I think the ferry ride was too much for them. Either that, or people should never buy fish from Petco. I will say that their customer service is terrible. When we were off-island on Saturday for Shaun's swim meet, I took the poor pitiful corpses back to the store to get a refund and some more fish, taking along a water sample from the tank, as per their 15-day money-back freshwater fish guarantee. They did give me the refund, after I told them about it (the twinkie working the fish section apparently didn't know about it- actually, I'm not sure she knew much of anything). Despite the fact that the tests didn't show anything wrong with the water, she refused to sell me any more fish! She said (and I quote) "I can't in good conscience let you have more fish, when you've already killed three." I just stood there for a minute, looking at her, then I turned around and left before I said something I would have regretted.

Now I remember why we stopped buying dog food from that particular Petco.

We went across the parking lot to Sprawl-Mart (ugh) and got five Glowlight Tetras (they didn't have guppies). Two days later, I am happy to report that they are still swimming, even though they had to endure a longer ferry ride than the guppies did, in colder weather. I am feeling cautiously optimistic about their survival.

Thursday, January 19, 2006

Meet the newest addition to our home…

Inhabited by…

Three male guppies, resplendent in their fancy tail-ness. There will eventually be several more males and possibly a female, so that Emma can watch babies grow up. There will, of course, also be at least one snail. Snails are simply too cool to leave out of an aquarium.

A friend gave Emma this seven gallon tank and lighted hood for Christmas a year ago, and I resisted setting it up for a long time. (An entire year, if fact.) I knew that if we set it up I would be the one doing the feeding and cleaning, so I was adamant that I Didn’t. Want. Fish. However, Emma has been enthralled by the fish displays in the pet store, and I finally gave in. When she and I were off island on Sunday, we got some plants and a heater and set up the tank. (I already had a filter, rocks, and gravel from the tank I had in North Carolina.) We didn’t get any fish that day, but just got the tank running and acclimating, and we planned to get the fish next Saturday because Shaun was going off island anyway for a swim meet.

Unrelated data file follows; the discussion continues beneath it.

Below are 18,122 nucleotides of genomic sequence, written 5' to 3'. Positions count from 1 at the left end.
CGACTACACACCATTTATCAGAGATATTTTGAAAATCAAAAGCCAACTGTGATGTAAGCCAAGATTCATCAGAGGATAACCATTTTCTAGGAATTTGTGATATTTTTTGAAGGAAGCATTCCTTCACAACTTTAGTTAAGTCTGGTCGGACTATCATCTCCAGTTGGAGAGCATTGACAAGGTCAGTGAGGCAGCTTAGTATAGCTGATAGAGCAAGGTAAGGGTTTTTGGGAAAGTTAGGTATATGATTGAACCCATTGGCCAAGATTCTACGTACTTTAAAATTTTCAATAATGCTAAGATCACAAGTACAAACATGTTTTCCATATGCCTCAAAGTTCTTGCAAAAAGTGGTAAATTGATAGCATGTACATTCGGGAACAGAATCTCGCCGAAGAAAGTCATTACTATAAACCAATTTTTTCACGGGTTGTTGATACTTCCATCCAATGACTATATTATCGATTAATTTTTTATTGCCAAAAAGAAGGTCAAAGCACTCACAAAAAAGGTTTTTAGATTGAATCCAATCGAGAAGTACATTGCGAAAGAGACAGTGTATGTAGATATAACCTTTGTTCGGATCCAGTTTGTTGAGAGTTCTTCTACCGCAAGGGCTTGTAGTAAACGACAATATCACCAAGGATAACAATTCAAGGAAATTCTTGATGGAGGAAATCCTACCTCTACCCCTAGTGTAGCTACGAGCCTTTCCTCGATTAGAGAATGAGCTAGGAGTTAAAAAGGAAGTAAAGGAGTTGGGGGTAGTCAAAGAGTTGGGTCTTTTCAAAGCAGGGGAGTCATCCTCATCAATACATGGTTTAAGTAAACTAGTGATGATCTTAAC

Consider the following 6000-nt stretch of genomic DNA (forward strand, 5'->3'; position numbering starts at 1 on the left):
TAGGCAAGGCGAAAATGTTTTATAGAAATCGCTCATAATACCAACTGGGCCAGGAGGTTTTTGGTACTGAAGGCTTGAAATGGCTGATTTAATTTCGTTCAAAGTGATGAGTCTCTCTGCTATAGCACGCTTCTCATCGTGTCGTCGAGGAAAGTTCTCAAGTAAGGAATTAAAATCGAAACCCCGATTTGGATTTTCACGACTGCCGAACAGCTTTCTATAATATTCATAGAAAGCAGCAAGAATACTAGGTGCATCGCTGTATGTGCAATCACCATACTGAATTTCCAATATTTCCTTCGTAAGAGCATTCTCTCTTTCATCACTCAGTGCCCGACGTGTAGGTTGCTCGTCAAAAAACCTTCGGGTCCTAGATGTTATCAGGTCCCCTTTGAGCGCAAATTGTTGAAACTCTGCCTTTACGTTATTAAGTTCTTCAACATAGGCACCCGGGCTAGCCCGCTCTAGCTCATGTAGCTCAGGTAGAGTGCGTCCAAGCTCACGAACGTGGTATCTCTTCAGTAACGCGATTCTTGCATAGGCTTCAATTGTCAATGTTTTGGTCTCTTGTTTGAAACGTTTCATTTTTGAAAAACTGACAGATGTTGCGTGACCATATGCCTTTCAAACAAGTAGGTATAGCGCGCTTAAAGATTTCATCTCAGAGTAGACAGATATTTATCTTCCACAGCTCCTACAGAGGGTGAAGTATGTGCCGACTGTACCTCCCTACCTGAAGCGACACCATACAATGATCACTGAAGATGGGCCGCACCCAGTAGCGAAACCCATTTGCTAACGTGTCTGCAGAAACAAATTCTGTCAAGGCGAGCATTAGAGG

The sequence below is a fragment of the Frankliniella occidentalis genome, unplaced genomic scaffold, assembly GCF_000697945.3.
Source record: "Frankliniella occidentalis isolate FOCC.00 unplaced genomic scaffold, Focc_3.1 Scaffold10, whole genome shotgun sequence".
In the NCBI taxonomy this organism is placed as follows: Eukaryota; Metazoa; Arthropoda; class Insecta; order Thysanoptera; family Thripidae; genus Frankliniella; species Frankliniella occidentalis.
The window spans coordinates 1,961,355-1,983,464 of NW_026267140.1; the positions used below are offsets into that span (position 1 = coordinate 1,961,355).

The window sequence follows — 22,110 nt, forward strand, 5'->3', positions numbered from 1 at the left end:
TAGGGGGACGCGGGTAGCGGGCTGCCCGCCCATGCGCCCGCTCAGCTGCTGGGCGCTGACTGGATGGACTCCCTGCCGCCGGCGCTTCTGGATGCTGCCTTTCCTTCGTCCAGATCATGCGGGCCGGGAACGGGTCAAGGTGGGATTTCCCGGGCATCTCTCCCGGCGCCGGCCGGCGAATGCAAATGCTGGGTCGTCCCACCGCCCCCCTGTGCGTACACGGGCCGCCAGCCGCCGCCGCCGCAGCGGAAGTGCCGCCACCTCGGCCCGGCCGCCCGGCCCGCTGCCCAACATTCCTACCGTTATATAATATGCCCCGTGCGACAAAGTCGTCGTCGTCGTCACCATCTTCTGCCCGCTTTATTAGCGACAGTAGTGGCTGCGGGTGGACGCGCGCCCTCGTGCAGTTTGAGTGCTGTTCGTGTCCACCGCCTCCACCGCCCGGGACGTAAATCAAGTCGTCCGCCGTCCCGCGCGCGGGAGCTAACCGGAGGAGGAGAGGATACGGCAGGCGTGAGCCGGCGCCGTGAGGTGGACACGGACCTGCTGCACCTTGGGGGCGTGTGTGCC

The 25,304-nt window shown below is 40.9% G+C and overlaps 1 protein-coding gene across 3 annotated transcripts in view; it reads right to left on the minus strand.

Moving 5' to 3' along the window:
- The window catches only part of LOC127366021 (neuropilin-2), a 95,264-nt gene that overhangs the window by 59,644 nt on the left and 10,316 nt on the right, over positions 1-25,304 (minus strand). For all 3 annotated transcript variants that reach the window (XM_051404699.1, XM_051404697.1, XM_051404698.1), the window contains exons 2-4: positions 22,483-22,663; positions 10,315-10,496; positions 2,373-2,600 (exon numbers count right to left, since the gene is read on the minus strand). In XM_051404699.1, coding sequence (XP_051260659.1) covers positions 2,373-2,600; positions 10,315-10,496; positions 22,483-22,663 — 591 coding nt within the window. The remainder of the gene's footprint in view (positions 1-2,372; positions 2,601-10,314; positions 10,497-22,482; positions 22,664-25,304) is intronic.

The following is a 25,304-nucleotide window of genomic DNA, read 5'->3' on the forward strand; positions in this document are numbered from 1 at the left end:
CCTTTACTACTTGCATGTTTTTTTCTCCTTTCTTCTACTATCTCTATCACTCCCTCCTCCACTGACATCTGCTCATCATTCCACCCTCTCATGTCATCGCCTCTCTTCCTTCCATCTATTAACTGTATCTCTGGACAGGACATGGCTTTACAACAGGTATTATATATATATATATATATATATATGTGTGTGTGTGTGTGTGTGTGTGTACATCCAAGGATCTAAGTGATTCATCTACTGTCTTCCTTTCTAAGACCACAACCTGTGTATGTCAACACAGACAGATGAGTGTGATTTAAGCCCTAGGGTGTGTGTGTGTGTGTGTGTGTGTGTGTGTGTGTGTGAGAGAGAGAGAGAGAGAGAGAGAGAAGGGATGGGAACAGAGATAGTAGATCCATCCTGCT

We unexpectedly ended up going to the mainland again yesterday, because we needed to renew our driver’s licenses (HOW can we have been living in Washington State for five years already??!!) and Shaun needs an un-expired one before the weekend since he has to fly to Oregon on Sunday for a job interview. So we got some fish.

Despite the fact that I was dragged kicking and screaming into setting up the tank (all right, so it was my decision, but Emma guilted me into it), I’m ridiculously excited about it. I had a tank about this size in North Carolina, with some mosquito fish and snails that I got out of the creek I did my Master’s thesis research in. It lived on my desk at school until I graduated, and went with me when we moved from Wilmington to Pittsboro so that Shaun could do his PhD at UNC-Chapel Hill. The fish eventually died of old age, and when we moved to Washington I didn’t want to move an aquarium of North Carolina snails across the country, so I packed it away.

Emma and I spent about an hour last night just watching the fish. We fed them, and she thought it was just about the coolest thing ever when they darted around to suck up the bits of fish flakes. She played peek-a-boo with the yellow-tailed one when it was swimming around the plants, and she said “Hi fishie!” every time one came up to the front glass. It was so cute.

Tuesday, January 17, 2006

So, umm, yeah. I’ve been obsessed with this shawl. On Friday night, I finished knitting the body, and designed the edging. I couldn’t resist starting the edging even though I should have been toddling off to bed….I picked up a gazillion stitches along the sides of the shawl, and knit a few repeats and did a test stretch to see how the edging looked with the chevron pattern.

Looks good, so the next morning I’m off and running! By that night, I had turned the point. Wonder of wonders, my calculations worked and the point actually came out even and symmetrical, as seen in the second test stretch.

Emma and I went off island on Sunday, so I didn’t knit at all during the day. Sunday night, however, saw Emma tucked in for an early bedtime (fun times buying diapers and dog food on the mainland meant no nap for the little one) and me happily sitting in my chair and knitting away. At 3:00 a.m. (I know, I know…) I finished the last row of the I-cord along the top edge.

A nice warm bath and some quality time with the blocking sheet and T-pins yesterday, and I am proud to present The Chevron Shawl:

I am deliriously happy with the way this turned out.

I would have been pleased with this project if I had knit it with commercial yarn and a published pattern. To know that I also spun the yarn and designed the pattern myself adds that extra fillip that makes me feel bigger inside than my skin can contain.